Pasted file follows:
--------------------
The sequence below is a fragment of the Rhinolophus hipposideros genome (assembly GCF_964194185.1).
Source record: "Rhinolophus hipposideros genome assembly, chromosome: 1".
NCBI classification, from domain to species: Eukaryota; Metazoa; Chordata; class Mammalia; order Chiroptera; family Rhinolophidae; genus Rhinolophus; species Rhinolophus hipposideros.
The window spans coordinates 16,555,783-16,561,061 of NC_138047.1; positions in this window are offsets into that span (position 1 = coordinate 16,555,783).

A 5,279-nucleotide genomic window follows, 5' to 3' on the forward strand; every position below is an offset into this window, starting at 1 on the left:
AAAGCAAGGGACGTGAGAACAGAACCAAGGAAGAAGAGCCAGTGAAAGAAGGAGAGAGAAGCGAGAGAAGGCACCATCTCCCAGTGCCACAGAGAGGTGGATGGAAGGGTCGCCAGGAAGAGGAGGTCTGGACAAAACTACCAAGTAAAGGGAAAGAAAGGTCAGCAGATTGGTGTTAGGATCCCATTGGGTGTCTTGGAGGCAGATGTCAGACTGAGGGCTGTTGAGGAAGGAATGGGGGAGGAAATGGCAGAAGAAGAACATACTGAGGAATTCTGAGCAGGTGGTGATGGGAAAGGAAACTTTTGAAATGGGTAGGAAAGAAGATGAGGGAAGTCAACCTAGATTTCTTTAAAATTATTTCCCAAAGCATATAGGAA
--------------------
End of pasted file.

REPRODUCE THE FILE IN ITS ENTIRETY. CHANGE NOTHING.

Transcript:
The sequence below is a fragment of the Rhinolophus hipposideros genome (assembly GCF_964194185.1).
Source record: "Rhinolophus hipposideros genome assembly, chromosome: 1".
NCBI classification, from domain to species: Eukaryota; Metazoa; Chordata; class Mammalia; order Chiroptera; family Rhinolophidae; genus Rhinolophus; species Rhinolophus hipposideros.
The window spans coordinates 16,555,783-16,561,061 of NC_138047.1; positions in this window are offsets into that span (position 1 = coordinate 16,555,783).

A 5,279-nucleotide genomic window follows, 5' to 3' on the forward strand; every position below is an offset into this window, starting at 1 on the left:
AAAGCAAGGGACGTGAGAACAGAACCAAGGAAGAAGAGCCAGTGAAAGAAGGAGAGAGAAGCGAGAGAAGGCACCATCTCCCAGTGCCACAGAGAGGTGGATGGAAGGGTCGCCAGGAAGAGGAGGTCTGGACAAAACTACCAAGTAAAGGGAAAGAAAGGTCAGCAGATTGGTGTTAGGATCCCATTGGGTGTCTTGGAGGCAGATGTCAGACTGAGGGCTGTTGAGGAAGGAATGGGGGAGGAAATGGCAGAAGAAGAACATACTGAGGAATTCTGAGCAGGTGGTGATGGGAAAGGAAACTTTTGAAATGGGTAGGAAAGAAGATGAGGGAAGTCAACCTAGATTTCTTTAAAATTATTTCCCAAAGCATATAGGAA